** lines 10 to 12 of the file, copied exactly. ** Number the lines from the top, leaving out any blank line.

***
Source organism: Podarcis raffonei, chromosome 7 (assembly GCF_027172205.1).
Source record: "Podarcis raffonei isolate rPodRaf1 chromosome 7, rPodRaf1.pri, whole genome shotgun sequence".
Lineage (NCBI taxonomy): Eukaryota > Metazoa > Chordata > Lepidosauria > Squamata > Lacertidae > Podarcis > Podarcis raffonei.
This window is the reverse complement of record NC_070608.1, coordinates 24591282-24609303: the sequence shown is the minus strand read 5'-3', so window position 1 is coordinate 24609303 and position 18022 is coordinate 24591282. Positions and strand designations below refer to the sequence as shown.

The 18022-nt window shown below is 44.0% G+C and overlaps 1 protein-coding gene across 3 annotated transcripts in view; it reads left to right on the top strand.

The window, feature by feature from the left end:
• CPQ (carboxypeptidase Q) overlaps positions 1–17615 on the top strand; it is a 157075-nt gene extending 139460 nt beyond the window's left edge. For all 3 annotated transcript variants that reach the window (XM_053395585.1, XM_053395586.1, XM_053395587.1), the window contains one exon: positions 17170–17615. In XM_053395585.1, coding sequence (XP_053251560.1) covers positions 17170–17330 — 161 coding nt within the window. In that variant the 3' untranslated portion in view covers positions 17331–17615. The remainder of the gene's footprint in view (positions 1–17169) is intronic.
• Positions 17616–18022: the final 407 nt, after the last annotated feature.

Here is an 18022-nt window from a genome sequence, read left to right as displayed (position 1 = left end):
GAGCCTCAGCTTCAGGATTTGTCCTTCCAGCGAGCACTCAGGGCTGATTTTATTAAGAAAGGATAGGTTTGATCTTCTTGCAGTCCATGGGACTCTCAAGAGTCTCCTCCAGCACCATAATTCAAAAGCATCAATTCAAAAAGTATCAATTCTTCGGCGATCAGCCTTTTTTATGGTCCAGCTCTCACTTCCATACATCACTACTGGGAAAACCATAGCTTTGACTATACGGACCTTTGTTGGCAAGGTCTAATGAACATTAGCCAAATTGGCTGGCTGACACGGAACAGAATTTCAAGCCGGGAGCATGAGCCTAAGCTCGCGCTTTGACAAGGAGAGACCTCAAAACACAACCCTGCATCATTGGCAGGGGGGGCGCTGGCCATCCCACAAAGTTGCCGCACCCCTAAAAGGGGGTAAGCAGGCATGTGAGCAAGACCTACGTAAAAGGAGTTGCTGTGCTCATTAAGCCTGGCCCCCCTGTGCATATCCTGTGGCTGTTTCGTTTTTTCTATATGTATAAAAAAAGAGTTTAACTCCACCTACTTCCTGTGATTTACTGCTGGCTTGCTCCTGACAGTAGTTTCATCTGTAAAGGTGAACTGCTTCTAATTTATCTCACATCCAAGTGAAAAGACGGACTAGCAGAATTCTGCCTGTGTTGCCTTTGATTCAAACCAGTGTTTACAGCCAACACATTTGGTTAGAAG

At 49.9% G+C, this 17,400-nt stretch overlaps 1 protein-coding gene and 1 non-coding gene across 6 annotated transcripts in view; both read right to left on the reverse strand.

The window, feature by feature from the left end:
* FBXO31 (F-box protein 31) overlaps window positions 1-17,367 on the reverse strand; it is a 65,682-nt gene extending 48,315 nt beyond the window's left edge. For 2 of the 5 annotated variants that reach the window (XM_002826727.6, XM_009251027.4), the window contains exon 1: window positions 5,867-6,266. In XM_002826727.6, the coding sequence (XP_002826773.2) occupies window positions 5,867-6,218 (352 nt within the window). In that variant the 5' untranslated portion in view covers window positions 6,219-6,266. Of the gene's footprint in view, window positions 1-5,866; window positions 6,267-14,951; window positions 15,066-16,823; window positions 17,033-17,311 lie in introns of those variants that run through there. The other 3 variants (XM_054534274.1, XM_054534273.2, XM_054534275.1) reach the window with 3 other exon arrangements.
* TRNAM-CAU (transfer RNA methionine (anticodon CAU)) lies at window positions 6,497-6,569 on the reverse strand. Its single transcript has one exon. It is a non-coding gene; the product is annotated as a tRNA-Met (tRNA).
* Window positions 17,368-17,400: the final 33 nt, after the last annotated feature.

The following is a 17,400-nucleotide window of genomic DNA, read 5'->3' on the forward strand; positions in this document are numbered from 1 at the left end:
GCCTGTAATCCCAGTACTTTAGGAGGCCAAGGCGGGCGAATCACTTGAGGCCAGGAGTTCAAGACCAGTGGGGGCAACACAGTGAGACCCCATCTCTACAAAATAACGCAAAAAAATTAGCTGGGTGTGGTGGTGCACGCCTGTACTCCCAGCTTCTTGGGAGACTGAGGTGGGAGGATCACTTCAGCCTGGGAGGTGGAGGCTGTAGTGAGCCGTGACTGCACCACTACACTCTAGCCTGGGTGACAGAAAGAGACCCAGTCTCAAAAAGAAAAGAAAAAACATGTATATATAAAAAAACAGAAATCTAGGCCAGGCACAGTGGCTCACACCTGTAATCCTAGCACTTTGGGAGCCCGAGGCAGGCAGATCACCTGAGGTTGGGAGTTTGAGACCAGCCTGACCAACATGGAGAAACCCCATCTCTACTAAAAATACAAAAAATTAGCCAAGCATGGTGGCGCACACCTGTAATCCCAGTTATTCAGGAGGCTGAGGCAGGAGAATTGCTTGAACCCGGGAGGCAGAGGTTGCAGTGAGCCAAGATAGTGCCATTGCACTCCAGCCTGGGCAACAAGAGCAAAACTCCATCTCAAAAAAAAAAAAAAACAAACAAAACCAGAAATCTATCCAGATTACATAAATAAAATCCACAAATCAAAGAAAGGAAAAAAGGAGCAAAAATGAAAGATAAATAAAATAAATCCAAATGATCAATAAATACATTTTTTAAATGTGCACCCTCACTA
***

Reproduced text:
GAGCCTCAGCTTCAGGATTTGTCCTTCCAGCGAGCACTCAGGGCTGATTTTATTAAGAAAGGATAGGTTTGATCTTCTTGCAGTCCATGGGACTCTCAAGAGTCTCCTCCAGCACCATAATTCAAAAGCATCAATTCAAAAAGTATCAATTCTTCGGCGATCAGCCTTTTTTATGGTCCAGCTCTCACTTCCATACATCACTACTGGGAAAACCATAGCTTTGACTATACGGACCTTTGTTGGCAAGGTCTAATGAACATTAGCCAAATTGGCTGGCTGACACGGAACAGAATTTCAAGCCGGGAGCATGAGCCTAAGCTCGCGCTTTGACAAGGAGAGACCTCAAAACACAACCCTGCATCATTGGCAGGGGGGGCGCTGGCCATCCCACAAAGTTGCCGCACCCCTAAAAGGGGGTAAGCAGGCATGTGAGCAAGACCTACGTAAAAGGAGTTGCTGTGCTCATTAAGCCTGGCCCCCCTGTGCATATCCTGTGGCTGTTTCGTTTTTTCTATATGTATAAAAAAAGAGTTTAACTCCACCTACTTCCTGTGATTTACTGCTGGCTTGCTCCTGACAGTAGTTTCATCTGTAAAGGTGAACTGCTTCTAATTTATCTCACATCCAAGTGAAAAGACGGACTAGCAGAATTCTGCCTGTGTTGCCTTTGATTCAAACCAGTGTTTACAGCCAACACATTTGGTTAGAAG

At 49.9% G+C, this 17,400-nt stretch overlaps 1 protein-coding gene and 1 non-coding gene across 6 annotated transcripts in view; both read right to left on the reverse strand.

The window, feature by feature from the left end: